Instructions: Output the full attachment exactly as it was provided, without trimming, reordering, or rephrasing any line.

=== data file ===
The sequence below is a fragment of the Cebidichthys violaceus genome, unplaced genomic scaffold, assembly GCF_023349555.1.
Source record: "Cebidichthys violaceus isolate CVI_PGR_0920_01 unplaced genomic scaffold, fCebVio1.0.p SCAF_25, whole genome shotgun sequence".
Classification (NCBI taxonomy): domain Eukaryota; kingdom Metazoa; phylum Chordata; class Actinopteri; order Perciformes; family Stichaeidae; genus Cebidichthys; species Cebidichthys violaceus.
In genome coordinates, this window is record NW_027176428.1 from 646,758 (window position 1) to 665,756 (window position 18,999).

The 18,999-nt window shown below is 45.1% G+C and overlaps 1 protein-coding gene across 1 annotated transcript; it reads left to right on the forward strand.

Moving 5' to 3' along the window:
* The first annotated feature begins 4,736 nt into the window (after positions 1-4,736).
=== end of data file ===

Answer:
The sequence below is a fragment of the Cebidichthys violaceus genome, unplaced genomic scaffold, assembly GCF_023349555.1.
Source record: "Cebidichthys violaceus isolate CVI_PGR_0920_01 unplaced genomic scaffold, fCebVio1.0.p SCAF_25, whole genome shotgun sequence".
Classification (NCBI taxonomy): domain Eukaryota; kingdom Metazoa; phylum Chordata; class Actinopteri; order Perciformes; family Stichaeidae; genus Cebidichthys; species Cebidichthys violaceus.
In genome coordinates, this window is record NW_027176428.1 from 646,758 (window position 1) to 665,756 (window position 18,999).

The 18,999-nt window shown below is 45.1% G+C and overlaps 1 protein-coding gene across 1 annotated transcript; it reads left to right on the forward strand.

Moving 5' to 3' along the window:
* The first annotated feature begins 4,736 nt into the window (after positions 1-4,736).